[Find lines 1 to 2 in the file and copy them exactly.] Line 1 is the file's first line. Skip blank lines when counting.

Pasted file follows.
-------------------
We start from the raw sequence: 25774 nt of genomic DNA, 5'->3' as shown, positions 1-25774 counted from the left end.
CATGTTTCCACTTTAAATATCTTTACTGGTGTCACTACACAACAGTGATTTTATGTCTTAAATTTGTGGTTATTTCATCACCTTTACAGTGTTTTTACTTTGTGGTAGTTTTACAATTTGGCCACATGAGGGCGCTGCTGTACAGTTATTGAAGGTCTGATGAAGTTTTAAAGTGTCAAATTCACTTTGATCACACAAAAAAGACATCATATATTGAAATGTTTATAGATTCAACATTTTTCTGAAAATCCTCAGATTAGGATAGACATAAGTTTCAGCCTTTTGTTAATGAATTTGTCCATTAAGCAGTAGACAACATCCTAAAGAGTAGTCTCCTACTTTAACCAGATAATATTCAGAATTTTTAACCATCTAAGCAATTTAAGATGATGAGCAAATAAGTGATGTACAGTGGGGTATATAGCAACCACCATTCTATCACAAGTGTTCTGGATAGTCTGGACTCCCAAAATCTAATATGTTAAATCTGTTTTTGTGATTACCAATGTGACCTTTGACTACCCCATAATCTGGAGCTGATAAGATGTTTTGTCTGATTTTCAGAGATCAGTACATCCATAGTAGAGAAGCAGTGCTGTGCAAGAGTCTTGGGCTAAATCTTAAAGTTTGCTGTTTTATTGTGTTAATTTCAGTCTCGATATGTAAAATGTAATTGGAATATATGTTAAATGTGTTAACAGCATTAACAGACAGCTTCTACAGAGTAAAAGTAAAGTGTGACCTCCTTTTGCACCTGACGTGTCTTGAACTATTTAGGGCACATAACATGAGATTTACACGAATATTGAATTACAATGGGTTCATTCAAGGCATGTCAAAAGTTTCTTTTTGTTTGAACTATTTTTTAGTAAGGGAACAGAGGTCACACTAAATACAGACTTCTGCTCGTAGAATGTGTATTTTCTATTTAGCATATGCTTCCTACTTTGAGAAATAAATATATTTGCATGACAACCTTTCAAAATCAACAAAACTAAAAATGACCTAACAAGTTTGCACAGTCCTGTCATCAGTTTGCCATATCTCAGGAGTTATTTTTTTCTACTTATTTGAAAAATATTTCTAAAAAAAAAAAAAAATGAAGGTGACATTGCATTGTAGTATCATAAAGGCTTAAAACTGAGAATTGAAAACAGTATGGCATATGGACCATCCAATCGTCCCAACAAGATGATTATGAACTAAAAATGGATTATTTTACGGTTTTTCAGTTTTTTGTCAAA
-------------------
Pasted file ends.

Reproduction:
We start from the raw sequence: 25774 nt of genomic DNA, 5'->3' as shown, positions 1-25774 counted from the left end.
CATGTTTCCACTTTAAATATCTTTACTGGTGTCACTACACAACAGTGATTTTATGTCTTAAATTTGTGGTTATTTCATCACCTTTACAGTGTTTTTACTTTGTGGTAGTTTTACAATTTGGCCACATGAGGGCGCTGCTGTACAGTTATTGAAGGTCTGATGAAGTTTTAAAGTGTCAAATTCACTTTGATCACACAAAAAAGACATCATATATTGAAATGTTTATAGATTCAACATTTTTCTGAAAATCCTCAGATTAGGATAGACATAAGTTTCAGCCTTTTGTTAATGAATTTGTCCATTAAGCAGTAGACAACATCCTAAAGAGTAGTCTCCTACTTTAACCAGATAATATTCAGAATTTTTAACCATCTAAGCAATTTAAGATGATGAGCAAATAAGTGATGTACAGTGGGGTATATAGCAACCACCATTCTATCACAAGTGTTCTGGATAGTCTGGACTCCCAAAATCTAATATGTTAAATCTGTTTTTGTGATTACCAATGTGACCTTTGACTACCCCATAATCTGGAGCTGATAAGATGTTTTGTCTGATTTTCAGAGATCAGTACATCCATAGTAGAGAAGCAGTGCTGTGCAAGAGTCTTGGGCTAAATCTTAAAGTTTGCTGTTTTATTGTGTTAATTTCAGTCTCGATATGTAAAATGTAATTGGAATATATGTTAAATGTGTTAACAGCATTAACAGACAGCTTCTACAGAGTAAAAGTAAAGTGTGACCTCCTTTTGCACCTGACGTGTCTTGAACTATTTAGGGCACATAACATGAGATTTACACGAATATTGAATTACAATGGGTTCATTCAAGGCATGTCAAAAGTTTCTTTTTGTTTGAACTATTTTTTAGTAAGGGAACAGAGGTCACACTAAATACAGACTTCTGCTCGTAGAATGTGTATTTTCTATTTAGCATATGCTTCCTACTTTGAGAAATAAATATATTTGCATGACAACCTTTCAAAATCAACAAAACTAAAAATGACCTAACAAGTTTGCACAGTCCTGTCATCAGTTTGCCATATCTCAGGAGTTATTTTTTTCTACTTATTTGAAAAATATTTCTAAAAAAAAAAAAAAATGAAGGTGACATTGCATTGTAGTATCATAAAGGCTTAAAACTGAGAATTGAAAACAGTATGGCATATGGACCATCCAATCGTCCCAACAAGATGATTATGAACTAAAAATGGATTATTTTACGGTTTTTCAGTTTTTTGTCAAA